Just over 400 km (250 miles) long and 112 km (70 miles) wide at its widest point, Israel can be covered in a matter of hours, but we can assure you that you will want to stay for much longer. Home to some of the world’s most famous historic sites, gorgeous coastlines and rugged deserts, Israel offers travelers a plethora of sights, food, and culture.
Eilat is a resort town of 50,000 and bustling port, combining sea, desert and a range of mountains. Eilat lies at Israel’s southernmost tip, its shores are bathed by the amazing Red Sea. Eilat is blessed calm waters beaches and some of the most unique coral reef of its kind in the world.
The Festival of Light
The Festival of Light at the Jaffa Gate, in the Old City of Jerusalem, the Old City. The Festival provides, through the use of light, a dramatic and artistic dimension to the Old City’s nights.
Children floating at the Dead Sea
The Dead Sea is the lowest point on earth. Its unusual high salt content enables one to float effortlessly. Once the waters reach the Dead Sea they are land-locked and have nowhere to go, so they evaporate, leaving behind a dense, rich, cocktail of salts and minerals that supply industry, agriculture and medicine with some of its finest products. The Dead Sea is flanked by mountains to the east and the rolling hills of Jerusalem to the west, giving it an almost other-worldly beauty. Although sparsely populated and serenely quiet now, the area is believed to have been home to five Biblical cities: Sodom, Gomorrah, Adman, Zebouin and Zoar (Bela).
Basilica of Annunciation, Nazareth
Nazareth, in the Galilee region, is the cradle of Christianity, the city where the angel Gabriel told Mary that she would conceive by the power of the Holy Spirit, and the place where Jesus spent his childhood and youth.
Acre is a historic walled port-city with continuous settlement from the Phoenician period. It is a city of intrigue, where you can walk through labyrinthine alleys and streets and explore the remnants of Crusader, Muslim and Ottoman conquerors. The picture shows an aerial view of the Old City, its harbour, the ancient walls and the Al-Jazzir Mosque.
Mount Tabor sits at the eastern end of the Jezreel Valley, 17 km (11 miles) west of the Sea of Galilee. For most Christians, it is a Holy mountain (the mount of Transfiguration). It was an important fortress during the First and Second Temple, Greek, Roman and Crusaders times.
Timna Park, located some 25 km (about 17 miles) north of Eilat, is the site of the world’s first copper mine. It has been mined since the 5th millennium BC. Thousands of ancient mining shafts can be seen throughout the park as well as remains of smelting furnaces dating back to ancient imperial Egypt. Copper was the first metal used to create work and household tools, weapons, costly ornaments and cultic objects. The area is rich in copper ore and.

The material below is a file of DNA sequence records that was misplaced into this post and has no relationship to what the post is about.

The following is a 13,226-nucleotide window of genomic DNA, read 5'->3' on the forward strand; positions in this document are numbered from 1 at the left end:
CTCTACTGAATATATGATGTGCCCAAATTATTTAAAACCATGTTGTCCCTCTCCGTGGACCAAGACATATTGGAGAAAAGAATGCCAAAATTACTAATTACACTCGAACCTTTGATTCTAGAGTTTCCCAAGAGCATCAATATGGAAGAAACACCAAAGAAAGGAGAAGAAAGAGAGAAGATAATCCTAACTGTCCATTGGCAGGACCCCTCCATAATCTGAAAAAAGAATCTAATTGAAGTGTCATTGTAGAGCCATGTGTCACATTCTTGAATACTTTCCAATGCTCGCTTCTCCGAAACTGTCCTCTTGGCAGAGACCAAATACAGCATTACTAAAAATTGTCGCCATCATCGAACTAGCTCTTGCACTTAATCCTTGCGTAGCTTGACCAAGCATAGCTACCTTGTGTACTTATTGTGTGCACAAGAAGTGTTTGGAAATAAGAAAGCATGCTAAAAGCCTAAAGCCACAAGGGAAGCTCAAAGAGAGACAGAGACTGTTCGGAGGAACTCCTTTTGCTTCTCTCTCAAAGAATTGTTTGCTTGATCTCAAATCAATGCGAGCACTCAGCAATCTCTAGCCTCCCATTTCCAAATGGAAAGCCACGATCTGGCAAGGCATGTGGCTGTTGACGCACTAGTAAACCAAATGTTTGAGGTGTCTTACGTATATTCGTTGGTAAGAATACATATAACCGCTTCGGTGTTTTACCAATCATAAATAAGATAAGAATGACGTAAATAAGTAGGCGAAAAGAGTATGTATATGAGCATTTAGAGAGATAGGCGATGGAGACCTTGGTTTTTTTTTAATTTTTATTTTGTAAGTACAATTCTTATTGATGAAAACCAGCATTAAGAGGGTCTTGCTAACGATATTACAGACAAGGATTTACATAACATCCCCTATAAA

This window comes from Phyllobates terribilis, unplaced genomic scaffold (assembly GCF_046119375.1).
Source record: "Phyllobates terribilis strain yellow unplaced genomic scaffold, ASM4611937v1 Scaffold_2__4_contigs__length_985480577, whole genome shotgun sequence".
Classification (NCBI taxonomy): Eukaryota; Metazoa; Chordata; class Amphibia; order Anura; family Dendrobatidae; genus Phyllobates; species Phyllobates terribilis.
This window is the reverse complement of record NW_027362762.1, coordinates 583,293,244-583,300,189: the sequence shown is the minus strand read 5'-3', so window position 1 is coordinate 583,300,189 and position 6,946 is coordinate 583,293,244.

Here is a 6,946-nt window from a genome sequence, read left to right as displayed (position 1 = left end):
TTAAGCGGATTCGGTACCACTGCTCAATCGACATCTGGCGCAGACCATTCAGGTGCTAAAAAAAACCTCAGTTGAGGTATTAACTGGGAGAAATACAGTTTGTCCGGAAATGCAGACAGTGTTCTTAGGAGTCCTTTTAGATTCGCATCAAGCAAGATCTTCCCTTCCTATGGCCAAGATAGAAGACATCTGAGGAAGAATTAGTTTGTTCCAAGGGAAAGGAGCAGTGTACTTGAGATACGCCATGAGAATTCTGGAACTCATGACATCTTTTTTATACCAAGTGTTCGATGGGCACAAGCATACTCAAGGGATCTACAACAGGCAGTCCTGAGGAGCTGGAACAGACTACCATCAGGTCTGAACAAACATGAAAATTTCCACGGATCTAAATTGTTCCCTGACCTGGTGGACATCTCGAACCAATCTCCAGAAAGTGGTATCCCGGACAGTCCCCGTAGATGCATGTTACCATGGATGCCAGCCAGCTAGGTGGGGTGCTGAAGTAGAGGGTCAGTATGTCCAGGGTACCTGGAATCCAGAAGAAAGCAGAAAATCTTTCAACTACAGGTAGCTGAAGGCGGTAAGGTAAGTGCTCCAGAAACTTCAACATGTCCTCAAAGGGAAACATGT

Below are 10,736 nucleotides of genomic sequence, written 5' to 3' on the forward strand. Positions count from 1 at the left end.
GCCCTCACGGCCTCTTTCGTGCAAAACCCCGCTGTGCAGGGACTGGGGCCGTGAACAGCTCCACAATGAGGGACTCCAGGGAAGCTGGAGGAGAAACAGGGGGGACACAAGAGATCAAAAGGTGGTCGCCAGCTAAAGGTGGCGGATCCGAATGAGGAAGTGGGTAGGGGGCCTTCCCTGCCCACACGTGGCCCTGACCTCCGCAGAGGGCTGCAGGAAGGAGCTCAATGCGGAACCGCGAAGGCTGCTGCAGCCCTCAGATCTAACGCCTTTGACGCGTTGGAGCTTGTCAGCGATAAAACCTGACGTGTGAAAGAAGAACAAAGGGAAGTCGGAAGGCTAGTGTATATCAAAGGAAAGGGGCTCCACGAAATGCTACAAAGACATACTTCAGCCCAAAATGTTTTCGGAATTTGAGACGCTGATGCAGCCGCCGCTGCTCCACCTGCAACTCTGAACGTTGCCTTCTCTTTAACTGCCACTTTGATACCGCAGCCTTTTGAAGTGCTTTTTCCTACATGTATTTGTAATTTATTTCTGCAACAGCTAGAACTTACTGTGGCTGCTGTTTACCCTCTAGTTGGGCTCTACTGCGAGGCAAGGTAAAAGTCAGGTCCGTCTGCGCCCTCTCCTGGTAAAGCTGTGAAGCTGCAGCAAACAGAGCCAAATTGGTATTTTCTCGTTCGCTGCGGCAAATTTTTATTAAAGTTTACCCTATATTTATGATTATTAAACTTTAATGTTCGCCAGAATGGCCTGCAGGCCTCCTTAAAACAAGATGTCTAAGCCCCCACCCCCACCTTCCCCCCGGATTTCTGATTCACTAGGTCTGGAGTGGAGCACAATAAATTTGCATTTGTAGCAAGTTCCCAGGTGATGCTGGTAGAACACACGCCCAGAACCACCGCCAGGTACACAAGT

Ramon Crater is the largest natural crater in the world, it is 40 km (25 miles) long, 10 km (6.2 miles) wide and 500 meters (1640 ft) deep, and is shaped like an elongated heart. In the picture is the Bereshit Hotel, set on a cliff at the edge of the Ramon Crater in the Negev Desert.
Haifa is the third largest city in Israel, the capital of the North. In the picture is the German Colony quarter, and the Bahai Gardens. The Bahá’í Gardens in Haifa comprise a staircase of nineteen terraces extending all the way up the northern slope of Mount Carmel. At its heart stands the golden-domed Shrine of the Báb, which is the resting place of the Prophet-Herald of the Bahá’í Faith.
Tel Aviv Beach
Tel Aviv is a cacophonous mixtape of heritage that offers an exciting melting pot of cuisines, cultural traits, accents and world-views. It is often called ‘The City That Never Stops’ and we can promise it will amaze, delight, and have you begging for more with its variety of high-end restaurants, trendy cafes, cool bars, wild nightlife, amazing architecture, white sand beaches and crystal blue water.
Jerusalem, the capital of Israel, is one of the most ancient cities in the world with an intriguing history that stretches back thousands of years combined with a bustling modern city. It is considered the holiest city in the world due to its importance to three of the world’s main religions; Judaism, Christianity, and Islam.
Jaffa Old Port
Jaffa is one of the world’s oldest cities, with its Old Port, markets, restaurants and unique atmosphere, it is a top destination for visitors of the city. Most impressive is the Old Port, which is one of the oldest active ports in the world. Jaffa is mentioned in the Old Testament as the port from which the prophet Jonah embarked on a ship before being swallowed by a fish.
White City, Tel Aviv
There are over 4,000 Bauhaus buildings which are spread over Tel Aviv. The Bauhaus architectural style follows a few aesthetical ground rules such as: simplicity, clean cuts, white walls and no unnecessary decorations. All the buildings have a smooth and simple touch inspired by the idea of functionality. In 2003, UNESCO proclaimed “The White City”, the unique urban and historical fabric of Tel Aviv-Jaffa, as a World Cultural Heritage site. By this proclamation, the world recognized the special architectural qualities of the buildings, streets, squares and avenues of Tel Aviv.
Flamingos at the Salt Pools
The Salt Pools, near Eilat, attract wide variety of birdlife, including ducks, plovers, yellow wagtails, red-throated pipits and white-winged terns. The flock of flamingos is most remarkable.
Mount Hermon from Agamon HaHula
The Hula Valley is an agricultural region in northern Israel and a major stopover for birds migrating along the Syrian-African Rift Valley between Africa, Europe, and Asia. In the background is the Mount Hermon, the highest point in Israel. It is an inviting place to hike all year round and during the winter, the lower slopes of the Hermon are used for skiing and snowboarding.